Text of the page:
This article originally appeared on The Daily Pitchfork.
The US livestock industry has enormous economic and political clout. But news reports consistently highlight a small segment of it - ranchers grazing livestock on federally-managed western grasslands - as news sources, granting them undue influence on policy issues in which they have a large economic stake.
This bias has occurred despite a decade's worth of empirical evidence showing that public-lands ranchers - who rely on hundreds of millions of dollars in taxpayer subsidies but represent only 2.7 percent of the nation's total livestock operators - fleece US taxpayers, public lands and protected species in order to graze livestock (mostly cattle) on the cheap.
The media bias seems endemic. Whether discussing wild horses, bison, predator species (wolves, coyote, cougars and bears), sage grouse or desert tortoises, livestock operators and lawmakers from western states are consistently allowed to present themselves in news reports as stewards of 230 million acres of grasslands, forest and wildlife habitat that nearly everyone agrees have been compromised. And they do this while suing the federal government to remove wildlife at public expense, block wildlife protections and gain control of federal land. Check out the linked articles and see for yourself.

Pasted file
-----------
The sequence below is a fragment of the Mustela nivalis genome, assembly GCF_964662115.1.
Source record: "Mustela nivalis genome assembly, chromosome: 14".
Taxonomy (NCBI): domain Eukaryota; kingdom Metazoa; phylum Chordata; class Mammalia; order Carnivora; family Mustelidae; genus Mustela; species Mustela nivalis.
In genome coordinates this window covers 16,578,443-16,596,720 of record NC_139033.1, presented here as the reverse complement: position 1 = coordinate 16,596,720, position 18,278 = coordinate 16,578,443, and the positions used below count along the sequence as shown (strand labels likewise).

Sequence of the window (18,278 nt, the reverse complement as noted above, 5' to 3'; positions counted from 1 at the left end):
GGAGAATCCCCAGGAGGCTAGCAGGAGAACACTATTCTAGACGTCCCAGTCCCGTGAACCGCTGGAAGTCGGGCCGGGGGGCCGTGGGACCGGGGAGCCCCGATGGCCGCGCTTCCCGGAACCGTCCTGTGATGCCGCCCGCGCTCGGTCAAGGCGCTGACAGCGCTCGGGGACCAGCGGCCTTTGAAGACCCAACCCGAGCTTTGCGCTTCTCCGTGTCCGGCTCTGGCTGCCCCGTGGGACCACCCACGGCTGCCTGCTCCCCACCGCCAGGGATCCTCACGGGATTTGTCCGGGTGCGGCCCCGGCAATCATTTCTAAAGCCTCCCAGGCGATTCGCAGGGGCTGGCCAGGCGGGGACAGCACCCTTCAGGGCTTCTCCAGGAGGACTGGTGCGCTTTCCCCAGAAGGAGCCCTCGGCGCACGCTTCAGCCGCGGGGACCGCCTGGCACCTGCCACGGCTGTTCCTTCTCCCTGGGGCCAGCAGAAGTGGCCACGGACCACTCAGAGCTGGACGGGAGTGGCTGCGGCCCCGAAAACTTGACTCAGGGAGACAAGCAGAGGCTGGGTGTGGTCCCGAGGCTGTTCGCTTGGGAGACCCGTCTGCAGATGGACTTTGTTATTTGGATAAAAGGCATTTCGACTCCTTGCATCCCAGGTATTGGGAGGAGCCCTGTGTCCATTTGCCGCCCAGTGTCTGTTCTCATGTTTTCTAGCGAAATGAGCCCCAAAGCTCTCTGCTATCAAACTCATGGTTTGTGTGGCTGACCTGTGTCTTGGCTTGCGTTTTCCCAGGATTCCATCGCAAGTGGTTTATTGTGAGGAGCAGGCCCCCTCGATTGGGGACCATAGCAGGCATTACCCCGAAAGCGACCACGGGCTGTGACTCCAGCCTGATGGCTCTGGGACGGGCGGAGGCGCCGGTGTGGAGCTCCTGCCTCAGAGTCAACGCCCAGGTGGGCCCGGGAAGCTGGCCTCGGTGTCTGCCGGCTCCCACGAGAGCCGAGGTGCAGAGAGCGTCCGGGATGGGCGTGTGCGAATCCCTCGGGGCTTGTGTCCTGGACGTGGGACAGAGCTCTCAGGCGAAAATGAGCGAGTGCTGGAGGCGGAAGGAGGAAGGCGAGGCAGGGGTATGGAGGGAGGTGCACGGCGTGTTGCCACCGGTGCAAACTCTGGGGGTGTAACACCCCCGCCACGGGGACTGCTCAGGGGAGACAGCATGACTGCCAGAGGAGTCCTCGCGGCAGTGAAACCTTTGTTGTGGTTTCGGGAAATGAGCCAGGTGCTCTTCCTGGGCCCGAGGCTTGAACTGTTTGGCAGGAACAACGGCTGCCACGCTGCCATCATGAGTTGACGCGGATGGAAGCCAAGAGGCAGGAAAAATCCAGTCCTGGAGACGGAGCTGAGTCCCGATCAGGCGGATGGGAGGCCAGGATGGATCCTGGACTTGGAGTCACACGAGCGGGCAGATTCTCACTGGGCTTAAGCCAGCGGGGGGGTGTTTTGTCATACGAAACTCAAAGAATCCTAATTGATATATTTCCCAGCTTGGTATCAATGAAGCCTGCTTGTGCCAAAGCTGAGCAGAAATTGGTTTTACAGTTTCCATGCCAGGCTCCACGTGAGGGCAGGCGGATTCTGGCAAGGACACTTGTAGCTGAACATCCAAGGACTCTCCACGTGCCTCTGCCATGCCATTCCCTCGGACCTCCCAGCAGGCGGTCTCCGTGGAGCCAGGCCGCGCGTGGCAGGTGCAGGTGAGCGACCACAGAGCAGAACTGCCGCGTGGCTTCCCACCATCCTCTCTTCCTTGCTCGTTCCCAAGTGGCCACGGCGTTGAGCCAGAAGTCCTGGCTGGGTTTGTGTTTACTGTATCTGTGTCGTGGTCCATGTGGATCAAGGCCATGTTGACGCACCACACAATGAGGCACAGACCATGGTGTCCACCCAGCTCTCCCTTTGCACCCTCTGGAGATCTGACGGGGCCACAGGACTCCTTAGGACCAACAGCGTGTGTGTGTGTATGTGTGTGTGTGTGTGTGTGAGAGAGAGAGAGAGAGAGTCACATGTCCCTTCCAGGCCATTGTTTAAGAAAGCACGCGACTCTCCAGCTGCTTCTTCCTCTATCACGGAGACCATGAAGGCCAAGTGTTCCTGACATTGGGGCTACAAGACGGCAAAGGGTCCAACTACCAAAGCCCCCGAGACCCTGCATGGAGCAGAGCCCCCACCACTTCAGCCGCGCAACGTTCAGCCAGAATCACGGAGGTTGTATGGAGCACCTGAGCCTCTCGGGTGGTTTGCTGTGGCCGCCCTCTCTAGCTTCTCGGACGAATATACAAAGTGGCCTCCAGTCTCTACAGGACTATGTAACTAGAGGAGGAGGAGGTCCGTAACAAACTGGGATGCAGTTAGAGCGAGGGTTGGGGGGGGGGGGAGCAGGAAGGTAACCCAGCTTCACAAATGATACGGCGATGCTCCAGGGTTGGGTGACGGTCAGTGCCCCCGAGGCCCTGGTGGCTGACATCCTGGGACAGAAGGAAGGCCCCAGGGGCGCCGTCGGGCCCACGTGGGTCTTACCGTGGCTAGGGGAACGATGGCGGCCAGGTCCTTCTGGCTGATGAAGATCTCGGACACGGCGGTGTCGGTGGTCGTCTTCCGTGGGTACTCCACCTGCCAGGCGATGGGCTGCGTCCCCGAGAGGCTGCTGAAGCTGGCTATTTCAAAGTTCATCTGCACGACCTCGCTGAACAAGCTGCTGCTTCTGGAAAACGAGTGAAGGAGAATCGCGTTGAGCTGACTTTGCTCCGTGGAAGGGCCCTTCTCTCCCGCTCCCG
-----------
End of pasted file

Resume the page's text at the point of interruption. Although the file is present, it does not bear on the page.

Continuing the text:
The federal grazing subsidy gives them the political and environmental power they're currently exploiting. But the media doesn't mention it - and the ranchers never bring it up.
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